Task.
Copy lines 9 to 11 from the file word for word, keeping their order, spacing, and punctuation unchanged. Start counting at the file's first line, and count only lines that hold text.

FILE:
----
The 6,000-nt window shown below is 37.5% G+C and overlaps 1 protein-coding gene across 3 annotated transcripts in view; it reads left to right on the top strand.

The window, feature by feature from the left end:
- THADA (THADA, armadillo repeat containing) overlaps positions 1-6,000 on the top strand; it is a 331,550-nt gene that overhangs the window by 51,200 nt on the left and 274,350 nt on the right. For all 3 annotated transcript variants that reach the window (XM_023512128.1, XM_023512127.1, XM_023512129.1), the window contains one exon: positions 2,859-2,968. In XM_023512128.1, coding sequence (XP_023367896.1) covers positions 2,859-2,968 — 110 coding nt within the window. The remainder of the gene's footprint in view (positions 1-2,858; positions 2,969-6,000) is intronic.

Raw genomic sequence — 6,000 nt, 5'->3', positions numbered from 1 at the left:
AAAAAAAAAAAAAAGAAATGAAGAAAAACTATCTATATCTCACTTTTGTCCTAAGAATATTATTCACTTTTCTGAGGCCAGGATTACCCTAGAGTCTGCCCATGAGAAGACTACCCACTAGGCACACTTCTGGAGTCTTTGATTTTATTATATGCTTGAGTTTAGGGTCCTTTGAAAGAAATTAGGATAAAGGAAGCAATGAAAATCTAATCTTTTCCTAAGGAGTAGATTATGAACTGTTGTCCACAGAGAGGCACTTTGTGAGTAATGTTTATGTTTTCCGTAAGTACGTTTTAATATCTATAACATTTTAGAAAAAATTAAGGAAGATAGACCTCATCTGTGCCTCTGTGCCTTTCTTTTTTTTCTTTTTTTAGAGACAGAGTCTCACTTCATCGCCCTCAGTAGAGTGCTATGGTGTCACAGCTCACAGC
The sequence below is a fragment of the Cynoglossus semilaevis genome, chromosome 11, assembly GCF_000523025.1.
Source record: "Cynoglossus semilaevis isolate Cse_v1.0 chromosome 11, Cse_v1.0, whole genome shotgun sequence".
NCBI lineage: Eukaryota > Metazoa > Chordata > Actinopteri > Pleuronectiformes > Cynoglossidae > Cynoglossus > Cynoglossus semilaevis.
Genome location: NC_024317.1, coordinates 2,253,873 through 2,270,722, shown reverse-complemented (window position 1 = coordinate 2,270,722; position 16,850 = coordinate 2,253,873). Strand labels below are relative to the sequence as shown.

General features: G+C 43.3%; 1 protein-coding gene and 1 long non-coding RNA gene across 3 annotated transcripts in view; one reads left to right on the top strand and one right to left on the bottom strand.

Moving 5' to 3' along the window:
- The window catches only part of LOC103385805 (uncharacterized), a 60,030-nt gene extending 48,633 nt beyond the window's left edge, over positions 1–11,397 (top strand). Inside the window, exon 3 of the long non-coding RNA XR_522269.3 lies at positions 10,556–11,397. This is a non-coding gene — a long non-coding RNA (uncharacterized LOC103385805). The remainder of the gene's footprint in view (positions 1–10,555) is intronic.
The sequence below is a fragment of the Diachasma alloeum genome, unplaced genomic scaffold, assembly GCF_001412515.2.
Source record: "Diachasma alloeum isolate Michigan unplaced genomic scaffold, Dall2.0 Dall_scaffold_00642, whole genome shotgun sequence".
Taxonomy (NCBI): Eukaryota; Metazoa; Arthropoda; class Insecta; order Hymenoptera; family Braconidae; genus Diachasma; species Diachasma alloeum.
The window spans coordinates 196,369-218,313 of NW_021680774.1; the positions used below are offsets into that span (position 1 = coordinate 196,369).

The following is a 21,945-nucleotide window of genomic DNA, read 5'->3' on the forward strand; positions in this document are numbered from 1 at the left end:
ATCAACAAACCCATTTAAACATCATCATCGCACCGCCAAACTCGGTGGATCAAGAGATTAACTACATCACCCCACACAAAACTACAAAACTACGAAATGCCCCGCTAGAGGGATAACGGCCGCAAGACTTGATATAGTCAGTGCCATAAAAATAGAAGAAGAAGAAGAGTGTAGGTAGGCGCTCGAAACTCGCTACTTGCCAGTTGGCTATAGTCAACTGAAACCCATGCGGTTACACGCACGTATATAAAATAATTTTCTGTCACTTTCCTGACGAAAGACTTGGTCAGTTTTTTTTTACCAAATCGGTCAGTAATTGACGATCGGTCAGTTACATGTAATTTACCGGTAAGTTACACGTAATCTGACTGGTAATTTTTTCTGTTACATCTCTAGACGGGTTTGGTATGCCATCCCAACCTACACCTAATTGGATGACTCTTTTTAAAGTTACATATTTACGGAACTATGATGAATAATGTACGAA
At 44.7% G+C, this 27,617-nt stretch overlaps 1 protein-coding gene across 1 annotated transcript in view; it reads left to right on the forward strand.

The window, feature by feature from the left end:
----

Genome location: NC_024317.1, coordinates 2,253,873 through 2,270,722, shown reverse-complemented (window position 1 = coordinate 2,270,722; position 16,850 = coordinate 2,253,873). Strand labels below are relative to the sequence as shown.

General features: G+C 43.3%; 1 protein-coding gene and 1 long non-coding RNA gene across 3 annotated transcripts in view; one reads left to right on the top strand and one right to left on the bottom strand.

Moving 5' to 3' along the window: